20. The retaining wall of claim 19, wherein the weight bearing pads in the first upper course and the second lower course are vertically aligned.

21. The retaining wall of claim 19, wherein the weight bearing pad extends from the lower surface.

22. A method of leveling a wall block comprising: providing a wall block comprising a block body having opposed front and rear faces, opposed first and second side surfaces, and opposed and substantially parallel upper and lower surfaces, at least one weight bearing pad extending from one of the upper and lower surfaces; and removing a portion of the at least one weight bearing pad to make the height of the wall block equal to an adjacent block in a course of a retaining wall.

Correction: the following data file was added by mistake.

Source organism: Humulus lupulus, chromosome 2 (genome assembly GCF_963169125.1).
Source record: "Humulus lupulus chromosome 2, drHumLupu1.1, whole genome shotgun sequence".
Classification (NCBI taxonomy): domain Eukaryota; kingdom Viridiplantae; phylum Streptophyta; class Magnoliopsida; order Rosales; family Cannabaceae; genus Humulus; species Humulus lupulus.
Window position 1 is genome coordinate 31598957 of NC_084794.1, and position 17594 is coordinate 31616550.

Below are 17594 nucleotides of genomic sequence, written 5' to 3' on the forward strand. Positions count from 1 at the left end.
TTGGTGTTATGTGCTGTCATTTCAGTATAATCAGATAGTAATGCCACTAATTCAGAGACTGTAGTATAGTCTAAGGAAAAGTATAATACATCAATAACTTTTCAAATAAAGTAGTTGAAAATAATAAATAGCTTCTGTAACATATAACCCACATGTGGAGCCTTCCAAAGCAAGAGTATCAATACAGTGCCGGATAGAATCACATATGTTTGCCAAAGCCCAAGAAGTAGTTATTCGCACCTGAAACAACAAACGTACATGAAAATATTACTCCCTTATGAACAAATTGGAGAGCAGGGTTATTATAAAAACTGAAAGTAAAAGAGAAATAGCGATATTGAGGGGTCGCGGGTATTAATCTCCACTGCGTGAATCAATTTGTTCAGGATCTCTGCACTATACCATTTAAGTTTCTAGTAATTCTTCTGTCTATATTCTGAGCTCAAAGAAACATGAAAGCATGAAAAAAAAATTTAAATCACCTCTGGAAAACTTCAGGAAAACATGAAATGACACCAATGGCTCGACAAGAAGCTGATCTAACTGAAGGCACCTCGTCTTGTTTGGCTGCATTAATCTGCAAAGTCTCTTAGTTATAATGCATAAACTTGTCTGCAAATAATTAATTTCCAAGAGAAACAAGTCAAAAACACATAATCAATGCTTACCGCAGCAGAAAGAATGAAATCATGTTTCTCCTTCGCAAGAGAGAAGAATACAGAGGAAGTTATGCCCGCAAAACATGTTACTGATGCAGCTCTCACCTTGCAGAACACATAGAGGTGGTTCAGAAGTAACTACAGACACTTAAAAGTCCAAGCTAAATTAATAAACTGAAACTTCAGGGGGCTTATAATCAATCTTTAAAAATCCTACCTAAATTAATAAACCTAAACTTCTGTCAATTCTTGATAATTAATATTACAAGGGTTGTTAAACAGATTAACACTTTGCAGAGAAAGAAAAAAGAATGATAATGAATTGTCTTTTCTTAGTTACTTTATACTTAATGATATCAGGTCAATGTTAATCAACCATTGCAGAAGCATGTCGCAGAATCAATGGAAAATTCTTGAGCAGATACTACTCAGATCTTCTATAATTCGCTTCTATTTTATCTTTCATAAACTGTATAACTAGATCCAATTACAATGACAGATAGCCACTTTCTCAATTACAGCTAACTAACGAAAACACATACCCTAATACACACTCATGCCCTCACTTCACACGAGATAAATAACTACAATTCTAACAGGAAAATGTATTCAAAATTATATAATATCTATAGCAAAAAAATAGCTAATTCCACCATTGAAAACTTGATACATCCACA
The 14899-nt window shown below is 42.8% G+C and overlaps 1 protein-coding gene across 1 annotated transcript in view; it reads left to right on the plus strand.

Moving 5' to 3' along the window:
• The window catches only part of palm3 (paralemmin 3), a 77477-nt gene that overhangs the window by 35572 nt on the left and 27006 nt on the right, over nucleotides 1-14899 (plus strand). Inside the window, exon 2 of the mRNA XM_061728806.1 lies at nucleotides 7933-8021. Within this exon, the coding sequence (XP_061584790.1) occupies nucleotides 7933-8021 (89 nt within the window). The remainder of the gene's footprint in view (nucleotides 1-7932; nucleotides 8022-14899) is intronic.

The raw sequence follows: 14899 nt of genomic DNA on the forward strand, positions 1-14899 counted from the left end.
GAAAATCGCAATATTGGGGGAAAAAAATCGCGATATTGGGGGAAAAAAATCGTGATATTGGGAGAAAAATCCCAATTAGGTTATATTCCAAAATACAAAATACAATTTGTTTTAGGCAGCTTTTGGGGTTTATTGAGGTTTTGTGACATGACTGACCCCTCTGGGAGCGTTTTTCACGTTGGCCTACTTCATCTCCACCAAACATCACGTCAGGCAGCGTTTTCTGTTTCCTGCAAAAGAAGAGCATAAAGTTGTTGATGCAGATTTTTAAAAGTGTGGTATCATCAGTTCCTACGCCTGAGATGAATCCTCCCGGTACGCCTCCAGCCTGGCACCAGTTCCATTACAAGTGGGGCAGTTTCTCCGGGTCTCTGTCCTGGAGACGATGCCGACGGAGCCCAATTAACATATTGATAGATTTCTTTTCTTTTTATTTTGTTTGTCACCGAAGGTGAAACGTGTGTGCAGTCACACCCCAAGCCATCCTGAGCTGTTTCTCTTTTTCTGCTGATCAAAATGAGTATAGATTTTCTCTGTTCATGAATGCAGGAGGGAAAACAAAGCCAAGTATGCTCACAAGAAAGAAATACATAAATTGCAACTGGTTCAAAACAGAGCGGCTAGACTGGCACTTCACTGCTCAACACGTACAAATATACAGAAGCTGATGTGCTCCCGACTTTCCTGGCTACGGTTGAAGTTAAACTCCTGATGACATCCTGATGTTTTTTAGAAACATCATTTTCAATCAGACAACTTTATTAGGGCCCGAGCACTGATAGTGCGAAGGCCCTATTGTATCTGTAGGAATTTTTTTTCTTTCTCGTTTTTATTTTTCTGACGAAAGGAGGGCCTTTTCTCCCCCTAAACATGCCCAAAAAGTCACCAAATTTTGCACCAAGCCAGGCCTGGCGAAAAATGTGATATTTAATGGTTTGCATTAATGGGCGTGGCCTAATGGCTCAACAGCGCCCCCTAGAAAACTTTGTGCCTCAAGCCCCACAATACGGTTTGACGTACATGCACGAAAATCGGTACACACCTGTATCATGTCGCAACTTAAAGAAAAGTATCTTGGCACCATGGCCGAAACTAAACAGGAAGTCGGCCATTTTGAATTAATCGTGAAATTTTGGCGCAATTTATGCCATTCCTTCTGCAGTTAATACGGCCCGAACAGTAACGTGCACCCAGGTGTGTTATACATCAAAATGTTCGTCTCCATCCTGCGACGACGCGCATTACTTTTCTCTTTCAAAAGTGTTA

23. A mold box for making first and second wall blocks comprising: first and second opposed end rails and first and second opposed side rails, the end rails and side rails together forming a mold box; a divider plate having a first end connected to the first end rail and a second end connected to the second end rail, the divider plate dividing the mold box into a first mold section for forming the first block and a second mold section for forming the second block; and pin hole molding portions attached to the divider plate.

Description:

This application claims the benefit of U.S. Provisional Application No. 60/986,483, filed Nov. 8, 2007, entitled “Wall Block With Weight Bearing Pads and Method of Producing Wall Blocks”, the contents of which are hereby incorporated by reference herein.